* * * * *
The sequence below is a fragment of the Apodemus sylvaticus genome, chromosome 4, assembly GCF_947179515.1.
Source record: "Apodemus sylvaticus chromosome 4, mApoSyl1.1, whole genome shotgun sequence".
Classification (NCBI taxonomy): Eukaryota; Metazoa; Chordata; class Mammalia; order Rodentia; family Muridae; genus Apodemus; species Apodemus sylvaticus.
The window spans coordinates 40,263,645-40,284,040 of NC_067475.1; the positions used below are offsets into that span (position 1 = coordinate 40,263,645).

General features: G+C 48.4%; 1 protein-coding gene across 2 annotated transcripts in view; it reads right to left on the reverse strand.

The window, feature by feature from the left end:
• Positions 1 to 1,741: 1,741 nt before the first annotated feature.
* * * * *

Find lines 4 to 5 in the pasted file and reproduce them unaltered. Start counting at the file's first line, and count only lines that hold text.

The window spans coordinates 40,263,645-40,284,040 of NC_067475.1; the positions used below are offsets into that span (position 1 = coordinate 40,263,645).

General features: G+C 48.4%; 1 protein-coding gene across 2 annotated transcripts in view; it reads right to left on the reverse strand.